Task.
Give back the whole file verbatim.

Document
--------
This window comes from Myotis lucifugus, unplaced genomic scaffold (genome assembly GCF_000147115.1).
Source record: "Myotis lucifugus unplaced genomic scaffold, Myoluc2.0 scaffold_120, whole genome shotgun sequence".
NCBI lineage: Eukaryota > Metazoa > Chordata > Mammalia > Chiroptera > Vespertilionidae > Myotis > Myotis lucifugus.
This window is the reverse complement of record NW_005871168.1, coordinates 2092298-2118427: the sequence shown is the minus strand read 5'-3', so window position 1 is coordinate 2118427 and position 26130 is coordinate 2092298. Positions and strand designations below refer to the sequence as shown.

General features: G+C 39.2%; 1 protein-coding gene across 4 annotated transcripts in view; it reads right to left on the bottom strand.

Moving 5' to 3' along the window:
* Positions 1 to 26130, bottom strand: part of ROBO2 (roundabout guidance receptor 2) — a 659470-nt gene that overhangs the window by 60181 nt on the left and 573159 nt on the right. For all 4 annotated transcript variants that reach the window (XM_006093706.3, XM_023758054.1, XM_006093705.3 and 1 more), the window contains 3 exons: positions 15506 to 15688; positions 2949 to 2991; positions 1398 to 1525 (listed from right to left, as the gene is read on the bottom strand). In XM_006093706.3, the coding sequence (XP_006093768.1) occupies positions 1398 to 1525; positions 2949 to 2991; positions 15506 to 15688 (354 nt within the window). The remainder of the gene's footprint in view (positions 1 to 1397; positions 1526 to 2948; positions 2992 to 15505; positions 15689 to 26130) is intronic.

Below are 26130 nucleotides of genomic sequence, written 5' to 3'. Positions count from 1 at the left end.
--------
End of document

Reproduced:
This window comes from Myotis lucifugus, unplaced genomic scaffold (genome assembly GCF_000147115.1).
Source record: "Myotis lucifugus unplaced genomic scaffold, Myoluc2.0 scaffold_120, whole genome shotgun sequence".
NCBI lineage: Eukaryota > Metazoa > Chordata > Mammalia > Chiroptera > Vespertilionidae > Myotis > Myotis lucifugus.
This window is the reverse complement of record NW_005871168.1, coordinates 2092298-2118427: the sequence shown is the minus strand read 5'-3', so window position 1 is coordinate 2118427 and position 26130 is coordinate 2092298. Positions and strand designations below refer to the sequence as shown.

General features: G+C 39.2%; 1 protein-coding gene across 4 annotated transcripts in view; it reads right to left on the bottom strand.

Moving 5' to 3' along the window:
* Positions 1 to 26130, bottom strand: part of ROBO2 (roundabout guidance receptor 2) — a 659470-nt gene that overhangs the window by 60181 nt on the left and 573159 nt on the right. For all 4 annotated transcript variants that reach the window (XM_006093706.3, XM_023758054.1, XM_006093705.3 and 1 more), the window contains 3 exons: positions 15506 to 15688; positions 2949 to 2991; positions 1398 to 1525 (listed from right to left, as the gene is read on the bottom strand). In XM_006093706.3, the coding sequence (XP_006093768.1) occupies positions 1398 to 1525; positions 2949 to 2991; positions 15506 to 15688 (354 nt within the window). The remainder of the gene's footprint in view (positions 1 to 1397; positions 1526 to 2948; positions 2992 to 15505; positions 15689 to 26130) is intronic.

Below are 26130 nucleotides of genomic sequence, written 5' to 3'. Positions count from 1 at the left end.